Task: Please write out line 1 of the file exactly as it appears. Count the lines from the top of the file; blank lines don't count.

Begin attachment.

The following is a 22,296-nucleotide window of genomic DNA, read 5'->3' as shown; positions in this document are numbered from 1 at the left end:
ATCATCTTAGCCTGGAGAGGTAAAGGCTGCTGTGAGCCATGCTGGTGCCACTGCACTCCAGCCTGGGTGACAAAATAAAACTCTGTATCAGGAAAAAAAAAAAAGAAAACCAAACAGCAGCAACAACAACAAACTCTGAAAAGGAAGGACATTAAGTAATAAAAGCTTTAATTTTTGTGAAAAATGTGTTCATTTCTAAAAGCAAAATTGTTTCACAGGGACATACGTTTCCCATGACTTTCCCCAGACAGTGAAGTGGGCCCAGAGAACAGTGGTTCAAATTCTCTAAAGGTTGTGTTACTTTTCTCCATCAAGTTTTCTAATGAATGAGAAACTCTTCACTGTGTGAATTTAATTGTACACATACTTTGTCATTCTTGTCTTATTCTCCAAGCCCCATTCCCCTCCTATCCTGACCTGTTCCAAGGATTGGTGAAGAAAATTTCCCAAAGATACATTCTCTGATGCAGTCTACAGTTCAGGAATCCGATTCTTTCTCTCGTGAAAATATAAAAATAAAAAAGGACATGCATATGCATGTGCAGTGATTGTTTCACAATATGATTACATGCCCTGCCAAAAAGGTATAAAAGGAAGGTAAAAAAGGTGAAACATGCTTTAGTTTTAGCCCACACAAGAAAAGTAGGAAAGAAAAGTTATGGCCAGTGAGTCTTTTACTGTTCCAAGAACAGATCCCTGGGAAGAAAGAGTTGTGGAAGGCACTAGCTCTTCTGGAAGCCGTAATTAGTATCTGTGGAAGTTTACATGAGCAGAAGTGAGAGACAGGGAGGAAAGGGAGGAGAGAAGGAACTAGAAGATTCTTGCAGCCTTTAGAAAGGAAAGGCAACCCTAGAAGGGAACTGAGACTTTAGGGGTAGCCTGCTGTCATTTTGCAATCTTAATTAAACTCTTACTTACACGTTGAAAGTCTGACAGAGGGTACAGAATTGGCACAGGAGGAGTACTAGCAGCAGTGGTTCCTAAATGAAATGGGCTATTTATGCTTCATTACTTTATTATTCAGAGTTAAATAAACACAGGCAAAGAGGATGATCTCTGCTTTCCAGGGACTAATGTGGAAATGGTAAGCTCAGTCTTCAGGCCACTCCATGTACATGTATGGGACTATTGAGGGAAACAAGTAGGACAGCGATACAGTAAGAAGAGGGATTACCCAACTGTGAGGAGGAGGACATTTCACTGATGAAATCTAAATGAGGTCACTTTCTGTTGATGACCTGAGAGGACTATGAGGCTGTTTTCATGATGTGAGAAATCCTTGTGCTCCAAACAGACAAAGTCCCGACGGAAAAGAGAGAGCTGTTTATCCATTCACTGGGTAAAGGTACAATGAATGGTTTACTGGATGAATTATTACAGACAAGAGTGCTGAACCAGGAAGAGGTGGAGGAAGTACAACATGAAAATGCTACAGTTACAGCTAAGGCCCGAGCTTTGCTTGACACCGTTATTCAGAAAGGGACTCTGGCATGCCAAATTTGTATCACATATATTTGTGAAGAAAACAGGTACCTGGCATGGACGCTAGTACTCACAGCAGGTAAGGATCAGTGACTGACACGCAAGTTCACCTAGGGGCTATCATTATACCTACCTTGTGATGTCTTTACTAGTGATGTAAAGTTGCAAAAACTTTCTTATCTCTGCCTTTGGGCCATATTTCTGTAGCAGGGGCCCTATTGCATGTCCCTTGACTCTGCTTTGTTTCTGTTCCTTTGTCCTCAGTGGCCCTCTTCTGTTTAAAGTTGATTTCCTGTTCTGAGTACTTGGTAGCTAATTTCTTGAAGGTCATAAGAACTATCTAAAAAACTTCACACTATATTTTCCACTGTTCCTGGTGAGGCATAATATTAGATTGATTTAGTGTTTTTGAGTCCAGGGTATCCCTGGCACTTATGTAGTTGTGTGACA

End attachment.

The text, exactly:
The following is a 22,296-nucleotide window of genomic DNA, read 5'->3' as shown; positions in this document are numbered from 1 at the left end: